Robot Revolution
This one is a hard one for me to talk about, because it was so much work, and held so much promise, and the problem was just that I lost interest when a more successful project came about. That's hard to admit, because it means I was seemingly more concerned about the success of the project than the actual content. That perhaps exposes me to be more feedback-focussed than I like. But it is what it is.

When I was 22, I moved from LA to Seattle, and was friendless, eager, and alone. I threw myself into my work, which at that time was heavily influenced by Moebius, 1930 movies, and UPA posters. I stumbled upon an idea, and it turned into a series of artshows, an online comic, a pile of merch, a trip to Seoul, and an ill-fated trip to Fox Studios in Burbank.

In my shabby bedroom of a flat I first rented with the sister of an old friend, I started to play with the idea of WPA-style posters for a new era. I had been heavily involved in progressive causes throughout college, and I thought long and hard about a modern equivalent the fight against Nazism and poverty in the 1930s would be. My thoughts came to what I still believe will be a coming contentious issue: civil rights for the non-organic.

When an idea has legs, it doesn't take long to make good work. I quickly made 12 different seriagraphs in that signature style, and made them large: 30 x 40 inches, using my personal connections at a few print shops around to afford the prints for far less than what they would normally cost. They looked lovely, all together. Here's four of my favorites.

I started taking the digital lithographs around town, and to my surprise, quickly got my first solo shows in both Seattle and Philadelphia, as well as participation in several highly-regarded group shows. I was still heavily invested on the narrative behind these posters, and so I undertook wrapping them into an idea I had while I was making them– the idea of a webcomic that could be engaged in a non-narrative fashion: that is, reading a story the way the reader wanted to, not the author. To my mind, a story about AI was the perfect vessel for such an idea: disassembling the human idea of temporal storytelling seemed to be one of the weapons AI could use against us.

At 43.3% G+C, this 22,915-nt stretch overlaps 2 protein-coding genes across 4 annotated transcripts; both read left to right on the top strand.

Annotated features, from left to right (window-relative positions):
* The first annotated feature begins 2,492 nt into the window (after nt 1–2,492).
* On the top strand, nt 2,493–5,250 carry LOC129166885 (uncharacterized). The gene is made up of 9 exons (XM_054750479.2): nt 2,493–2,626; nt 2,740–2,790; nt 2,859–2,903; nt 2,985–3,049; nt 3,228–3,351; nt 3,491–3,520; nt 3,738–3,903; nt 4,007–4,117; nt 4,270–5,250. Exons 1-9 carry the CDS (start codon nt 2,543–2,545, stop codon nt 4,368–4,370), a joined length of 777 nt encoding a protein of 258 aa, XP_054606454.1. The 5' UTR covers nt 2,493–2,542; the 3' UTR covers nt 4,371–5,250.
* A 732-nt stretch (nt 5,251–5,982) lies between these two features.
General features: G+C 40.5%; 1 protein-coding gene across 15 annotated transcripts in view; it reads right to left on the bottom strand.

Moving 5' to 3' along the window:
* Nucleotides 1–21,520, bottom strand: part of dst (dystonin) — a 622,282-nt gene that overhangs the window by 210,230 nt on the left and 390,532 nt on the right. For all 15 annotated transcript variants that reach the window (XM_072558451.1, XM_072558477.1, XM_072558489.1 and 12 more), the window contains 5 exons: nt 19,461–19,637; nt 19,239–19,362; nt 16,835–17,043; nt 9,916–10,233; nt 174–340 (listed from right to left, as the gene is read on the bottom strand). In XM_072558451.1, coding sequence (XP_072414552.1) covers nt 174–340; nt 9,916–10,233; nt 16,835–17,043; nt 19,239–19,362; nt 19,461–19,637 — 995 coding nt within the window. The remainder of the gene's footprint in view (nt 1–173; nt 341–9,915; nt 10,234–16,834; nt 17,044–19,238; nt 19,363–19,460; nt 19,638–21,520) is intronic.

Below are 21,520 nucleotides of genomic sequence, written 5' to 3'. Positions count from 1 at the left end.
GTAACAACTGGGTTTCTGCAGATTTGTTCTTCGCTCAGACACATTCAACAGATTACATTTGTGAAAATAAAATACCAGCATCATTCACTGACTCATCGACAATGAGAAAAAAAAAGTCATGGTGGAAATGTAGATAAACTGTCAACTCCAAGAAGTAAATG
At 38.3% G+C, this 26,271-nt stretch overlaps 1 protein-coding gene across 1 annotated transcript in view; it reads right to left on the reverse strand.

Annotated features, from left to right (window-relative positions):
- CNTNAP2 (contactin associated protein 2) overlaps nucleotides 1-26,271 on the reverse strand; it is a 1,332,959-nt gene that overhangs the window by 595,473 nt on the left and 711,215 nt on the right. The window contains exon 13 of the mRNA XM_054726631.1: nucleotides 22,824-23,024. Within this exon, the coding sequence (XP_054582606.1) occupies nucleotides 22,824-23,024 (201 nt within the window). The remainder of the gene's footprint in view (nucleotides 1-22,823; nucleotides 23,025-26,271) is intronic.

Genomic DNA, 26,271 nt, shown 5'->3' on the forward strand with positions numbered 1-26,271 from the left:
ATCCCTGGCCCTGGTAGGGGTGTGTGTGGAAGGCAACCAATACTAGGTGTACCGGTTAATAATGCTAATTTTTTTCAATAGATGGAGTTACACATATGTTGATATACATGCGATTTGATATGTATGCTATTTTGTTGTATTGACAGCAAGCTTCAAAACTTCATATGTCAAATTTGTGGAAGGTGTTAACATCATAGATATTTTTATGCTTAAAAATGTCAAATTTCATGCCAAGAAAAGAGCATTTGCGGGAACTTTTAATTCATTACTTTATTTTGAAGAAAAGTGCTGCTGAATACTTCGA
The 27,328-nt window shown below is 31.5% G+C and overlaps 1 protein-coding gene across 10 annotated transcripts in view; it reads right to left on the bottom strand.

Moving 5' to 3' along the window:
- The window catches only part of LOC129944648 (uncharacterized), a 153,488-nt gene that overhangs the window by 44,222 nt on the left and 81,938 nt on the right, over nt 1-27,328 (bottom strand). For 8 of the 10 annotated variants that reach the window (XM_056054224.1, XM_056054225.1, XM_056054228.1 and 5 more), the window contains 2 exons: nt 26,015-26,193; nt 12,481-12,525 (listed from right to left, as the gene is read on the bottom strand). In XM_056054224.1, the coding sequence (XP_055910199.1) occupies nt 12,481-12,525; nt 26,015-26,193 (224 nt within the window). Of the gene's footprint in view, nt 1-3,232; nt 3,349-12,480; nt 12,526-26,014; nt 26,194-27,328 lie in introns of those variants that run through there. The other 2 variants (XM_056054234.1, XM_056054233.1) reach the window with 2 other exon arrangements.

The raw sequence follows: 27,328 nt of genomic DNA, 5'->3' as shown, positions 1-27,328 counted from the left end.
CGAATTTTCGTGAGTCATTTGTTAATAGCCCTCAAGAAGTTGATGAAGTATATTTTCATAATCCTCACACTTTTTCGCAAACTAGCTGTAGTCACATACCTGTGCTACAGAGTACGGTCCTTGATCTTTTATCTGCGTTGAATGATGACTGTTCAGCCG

You can read the whole of the comic, about 1/3 completed, here.
While I was making the comic, a weird thing happened– it got popular. At the height, 80K/day were coming to my site, and I got a call from my host asking me to pony up for more hosting fees as their servers were running hot. It was a surreal and heady few weeks. The comic got turned into an example of what New Media Could Be in this early age of content made for the internet. I got invited to pitch at Fox Studios, and I totally bombed. I'll tell you that story sometime if you buy me a beer. However, one of the most exciting things to happen was that I was invited to the Seoul International Animation and Cartoon Festival to give a presentation about the future of mobile content, and how comics fit into the digital landscape. And, in a weird piece of kismet, who did I get to meet, when I went to Seoul? Moebius, one of my heroes.

The project kind of petered out after that, as I was wowed by a new project I has taken up. Finacially, career-wise, the project was a bit of a bust. Cosmically, it was perfect.
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All work copyright Joe Alterio © 2019 unless otherwise noted.